Reflections on immigration, binational policies, and human rights tragedies / Miguel Escobar-Valdez -- Sexual violence against migrant women and children / William Paul Simmons and Michelle Téllez -- Immigration enforcement at the U.S.-Mexico border : where human rights and national sovereignty collide / Timothy J. Dunn -- Politics of death in the drug war : the right to kill and suspensions of human rights in Mexico, 2000-2012 / Julie A. Murphy Erfani -- Migration, violence and "security primacy" at the Guatemala-Mexico border / Luis Alfredo Arriola Vega -- Binational roots of the femicides in Ciudad Juárez / Carol Mueller -- Reflections on antiviolence civil society organizations in Ciudad Juárez / Clara Jusidman -- Persistence of femicide amid transnational activist networks / Kathleen Staudt -- Transnational advocacy for human rights in contemporary Mexico / Alejandro Anaya Muñoz -- Restrictions on U.S. security assistance and their limitations in promoting changes to the human rights situation in Mexico / Maureen Meyer -- Multiple states of exception, structural violence, and prospects for change / William Paul Simmons.

"Mexico ranks highly on many of the measures that have proven significant for creating a positive human rights record, including democratization, good health and life expectancy, and engagement in the global economy. Yet the nation's most vulnerable populations suffer human rights abuses on a large scale, such as gruesome killings in the Mexican drug war, decades of violent feminicide, migrant deaths in the U.S. desert, and the ongoing effects of the failed detention and deportation system in the States. Some atrocities have received extensive and sensational coverage, while others have become routine or simply ignored by national and international media. Binational Human Rights examines both well-known and understudied instances of human rights crises in Mexico, arguing that these abuses must be understood not just within the context of Mexican policies but in relation to the actions or inactions of other nations, particularly the United States."--Publisher description.

Reviews provided by Syndetics

CHOICE Review

This book provides a binational understanding of the complexities surrounding human rights abuses on the US-Mexico border. One major contribution of this book is to demonstrate how a policy decision made by the US or Mexican government can have consequences on the other side of the border and how that can lead to human rights violations in both countries. For example, the militarization of the US border, coupled with Mexico's response to the drug war, has affected immigrants on both sides of the border. The contributors employ a variety of qualitative research methodologies that substantiate the central argument that "the binational context, especially but not solely US policies, has created states of exception that exacerbate existing structural violence to render vulnerable individuals more susceptible to human rights abuses." The concluding chapter ends with a pessimistic view of the future of human rights in the region. Revealing the unintended consequences of policy decisions and ways they affect vulnerable populations on the ground is one of the most important contributions of this work. The contributors demonstrate a high level of engagement with the subject matter and, most important, the subjects. Summing Up: Highly recommended. Graduate, research, and professional collections. --Irasema Coronado, University of Texas at El Paso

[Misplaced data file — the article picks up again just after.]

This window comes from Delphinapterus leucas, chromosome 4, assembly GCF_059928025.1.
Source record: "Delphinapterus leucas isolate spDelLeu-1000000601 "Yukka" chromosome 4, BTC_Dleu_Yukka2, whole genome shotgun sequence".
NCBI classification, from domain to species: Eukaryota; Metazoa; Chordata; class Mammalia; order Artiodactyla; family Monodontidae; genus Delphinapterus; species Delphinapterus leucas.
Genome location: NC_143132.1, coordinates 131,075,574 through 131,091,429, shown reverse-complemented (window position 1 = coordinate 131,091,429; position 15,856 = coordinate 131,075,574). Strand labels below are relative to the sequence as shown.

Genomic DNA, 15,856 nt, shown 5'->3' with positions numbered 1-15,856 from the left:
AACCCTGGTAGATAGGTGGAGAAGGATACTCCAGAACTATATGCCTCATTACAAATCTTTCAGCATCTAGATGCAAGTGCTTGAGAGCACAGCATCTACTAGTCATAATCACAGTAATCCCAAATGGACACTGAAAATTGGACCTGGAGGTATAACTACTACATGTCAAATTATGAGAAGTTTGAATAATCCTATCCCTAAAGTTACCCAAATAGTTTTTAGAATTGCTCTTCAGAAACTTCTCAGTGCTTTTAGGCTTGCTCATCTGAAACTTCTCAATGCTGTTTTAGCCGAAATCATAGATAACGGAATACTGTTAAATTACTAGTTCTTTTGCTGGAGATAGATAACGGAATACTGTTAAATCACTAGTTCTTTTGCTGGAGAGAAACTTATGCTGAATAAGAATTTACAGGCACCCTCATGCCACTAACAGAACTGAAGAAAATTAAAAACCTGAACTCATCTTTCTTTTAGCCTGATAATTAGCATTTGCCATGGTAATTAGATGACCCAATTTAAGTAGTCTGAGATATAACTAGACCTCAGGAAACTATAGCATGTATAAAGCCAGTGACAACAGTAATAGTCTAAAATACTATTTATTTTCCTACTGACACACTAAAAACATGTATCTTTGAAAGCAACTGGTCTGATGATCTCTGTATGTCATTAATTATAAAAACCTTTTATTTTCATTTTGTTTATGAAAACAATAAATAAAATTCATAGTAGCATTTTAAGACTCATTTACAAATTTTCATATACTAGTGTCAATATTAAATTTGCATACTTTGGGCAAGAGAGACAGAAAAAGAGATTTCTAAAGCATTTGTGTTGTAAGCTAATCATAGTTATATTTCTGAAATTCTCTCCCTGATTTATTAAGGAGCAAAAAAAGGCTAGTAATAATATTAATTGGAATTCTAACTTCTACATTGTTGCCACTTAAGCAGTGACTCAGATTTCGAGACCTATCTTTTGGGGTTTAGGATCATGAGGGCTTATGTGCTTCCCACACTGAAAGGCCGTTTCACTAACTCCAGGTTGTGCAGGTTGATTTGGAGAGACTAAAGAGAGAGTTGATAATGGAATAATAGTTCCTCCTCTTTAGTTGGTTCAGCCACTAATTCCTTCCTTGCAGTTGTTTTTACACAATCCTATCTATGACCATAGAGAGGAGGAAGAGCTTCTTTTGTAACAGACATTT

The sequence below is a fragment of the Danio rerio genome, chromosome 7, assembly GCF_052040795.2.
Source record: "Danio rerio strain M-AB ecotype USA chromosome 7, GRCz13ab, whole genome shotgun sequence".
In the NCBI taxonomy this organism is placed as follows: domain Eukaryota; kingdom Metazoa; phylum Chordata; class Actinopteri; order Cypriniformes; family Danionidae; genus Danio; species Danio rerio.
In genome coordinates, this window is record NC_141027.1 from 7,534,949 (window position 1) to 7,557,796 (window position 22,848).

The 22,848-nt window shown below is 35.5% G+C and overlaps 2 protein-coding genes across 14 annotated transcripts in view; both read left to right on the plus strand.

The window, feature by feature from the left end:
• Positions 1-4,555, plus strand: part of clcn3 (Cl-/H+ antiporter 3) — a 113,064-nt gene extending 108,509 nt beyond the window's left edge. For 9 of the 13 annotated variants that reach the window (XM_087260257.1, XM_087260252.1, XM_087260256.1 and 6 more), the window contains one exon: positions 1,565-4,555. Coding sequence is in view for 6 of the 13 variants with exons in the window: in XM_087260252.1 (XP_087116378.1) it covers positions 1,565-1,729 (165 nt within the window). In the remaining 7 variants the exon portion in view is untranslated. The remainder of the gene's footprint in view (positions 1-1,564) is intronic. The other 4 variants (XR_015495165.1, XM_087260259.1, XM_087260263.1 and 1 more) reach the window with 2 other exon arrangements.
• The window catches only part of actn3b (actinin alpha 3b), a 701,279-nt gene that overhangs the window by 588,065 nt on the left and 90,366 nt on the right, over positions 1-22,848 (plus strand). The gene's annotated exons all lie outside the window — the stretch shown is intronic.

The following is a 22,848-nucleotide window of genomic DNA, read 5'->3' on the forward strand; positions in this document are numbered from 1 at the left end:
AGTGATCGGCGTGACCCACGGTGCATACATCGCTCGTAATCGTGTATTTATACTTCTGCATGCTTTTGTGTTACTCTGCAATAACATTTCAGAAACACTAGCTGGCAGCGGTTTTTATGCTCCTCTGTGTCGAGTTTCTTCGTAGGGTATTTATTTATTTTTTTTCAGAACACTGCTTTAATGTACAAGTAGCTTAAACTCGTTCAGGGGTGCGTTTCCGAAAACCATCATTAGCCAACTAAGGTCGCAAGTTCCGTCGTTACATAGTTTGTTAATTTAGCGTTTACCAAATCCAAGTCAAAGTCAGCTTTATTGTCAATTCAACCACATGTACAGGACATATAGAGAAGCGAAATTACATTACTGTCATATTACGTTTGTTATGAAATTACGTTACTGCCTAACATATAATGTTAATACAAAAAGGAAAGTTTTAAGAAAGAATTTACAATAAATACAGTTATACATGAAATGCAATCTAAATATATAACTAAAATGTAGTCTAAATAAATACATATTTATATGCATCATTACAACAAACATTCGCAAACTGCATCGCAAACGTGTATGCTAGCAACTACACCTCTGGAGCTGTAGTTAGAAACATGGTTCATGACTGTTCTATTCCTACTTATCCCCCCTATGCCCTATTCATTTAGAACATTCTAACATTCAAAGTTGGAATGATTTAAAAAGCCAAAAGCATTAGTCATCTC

Author notes provided by Syndetics

William Paul Simmons is Associate Professor of Gender and Women's Studies at the University of Arizona and author of Human Rights Law and the Marginalized Other and An-Archy and Justice: An Introduction to Emmanuel Levinas's Political Thought. Carol Mueller is Professor of Sociology and former Director of the School of Social and Behavioral Sciences at the New College of Interdisciplinary Arts and Sciences at Arizona State University. She is coeditor of Repression and Mobilization and Frontiers of Social Movement Theory, among other titles.